Next, I started over with sparkling wine, picked asti spumante, and got the following recommendations:
- Chocolate Mousse (Light)
- Christmas Pudding
- Fruit Salad
- Lemon Souffle
- Mille Feuilles
Thursday, August 23, 2007
Review: Trader Joe's Lemongrass Chix Stix and Thai Shrimp Red Curry Rice Bowl
Less impressive to me was the Thai Shrimp Red Curry Rice Bowl. It's not that it was bad, but it seemed a little skimpy on the sauce. Also, you're only supposed to poke a small hole in the center of the film covering the microwaveable bowl, but the material easily tears, which can lead, as I found, to too much steam escaping and a subsequently longer cooking time. (I knew it had too little heat when a couple of the shrimp still looked raw, though a minute more took care of things.) So, a decent enough quick meal, but not something I'd go out of my way to get again.
Wednesday, August 22, 2007
Review: Kyocera Ceramic Y Peeler
I hadn't realized that Kyocera had gotten into the kitchen market, but its Kyocera Advanced Ceramics division is making a line of cutting, slicing, and peeling products using ceramic blades. The advantage to ceramics over steel is that they don't rust and modern materials engineering can deliver extremely sharp edges. Sharpening them can be a pain, because it requires special diamond-covered tools. Also, you have to avoid scratching the blades, as that could theoretically become a point of stress and even fracture.
But with a vegetable peeler, you avoid many of these considerations. For one thing, have you ever known anyone to sharpen - or even try to sharpen - a peeler blade? Generally they are too small to easily handle, and the costs are typically low enough that you're not going to care. Finally, I've generally found that they fall apart before dulling.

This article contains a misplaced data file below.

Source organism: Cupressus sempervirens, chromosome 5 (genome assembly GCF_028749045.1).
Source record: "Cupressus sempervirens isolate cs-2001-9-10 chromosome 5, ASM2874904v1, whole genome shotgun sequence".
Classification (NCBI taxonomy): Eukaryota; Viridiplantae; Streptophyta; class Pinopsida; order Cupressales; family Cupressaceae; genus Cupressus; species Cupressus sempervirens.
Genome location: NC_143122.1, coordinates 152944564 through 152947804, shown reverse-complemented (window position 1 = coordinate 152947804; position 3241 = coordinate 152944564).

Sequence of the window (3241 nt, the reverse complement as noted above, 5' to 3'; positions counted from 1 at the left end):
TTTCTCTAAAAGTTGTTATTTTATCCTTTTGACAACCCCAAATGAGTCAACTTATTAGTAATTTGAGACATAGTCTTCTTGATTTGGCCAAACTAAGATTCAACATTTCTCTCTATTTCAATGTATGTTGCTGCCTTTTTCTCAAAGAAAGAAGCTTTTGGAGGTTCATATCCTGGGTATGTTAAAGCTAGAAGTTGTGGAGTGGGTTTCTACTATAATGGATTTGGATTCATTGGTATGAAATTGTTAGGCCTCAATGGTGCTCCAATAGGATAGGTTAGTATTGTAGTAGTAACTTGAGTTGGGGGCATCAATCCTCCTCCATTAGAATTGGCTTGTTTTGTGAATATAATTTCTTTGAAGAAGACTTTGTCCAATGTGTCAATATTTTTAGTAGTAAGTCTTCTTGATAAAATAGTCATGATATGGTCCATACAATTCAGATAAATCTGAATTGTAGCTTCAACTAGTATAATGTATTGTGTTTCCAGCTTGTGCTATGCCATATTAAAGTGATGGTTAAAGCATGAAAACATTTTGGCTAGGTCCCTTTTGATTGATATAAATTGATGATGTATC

The Kyocera peeler blade - made of zirconium oxide - was certainly sharp enough. I easily went through carrot peel with little pressure, though didn't have a squash, turnip, or other such difficult-to-peel vegetable to test with. Cleaning takes detergent and water. It's also dishwasher safe, which apparently is different from the Kyocera knives.
The handle was a little thin for my taste, but I have large hands and find that oversized grips most comfortable. Soemthing smart that I apreciated was a corer on each end of the peeler's yoke. That means whether you're right- or left-handed, you can use this peeler without altering how you work. At a retail price of $11.95, it's not a bank-breaker and definitely worth consideration if you're ihn the market for a new peeler. And if you have a heavy-duty peeling job, like a root vegetable or melon, you can choose the MEGA-Peeler, at $19.95, with a wider blade and 45º angle.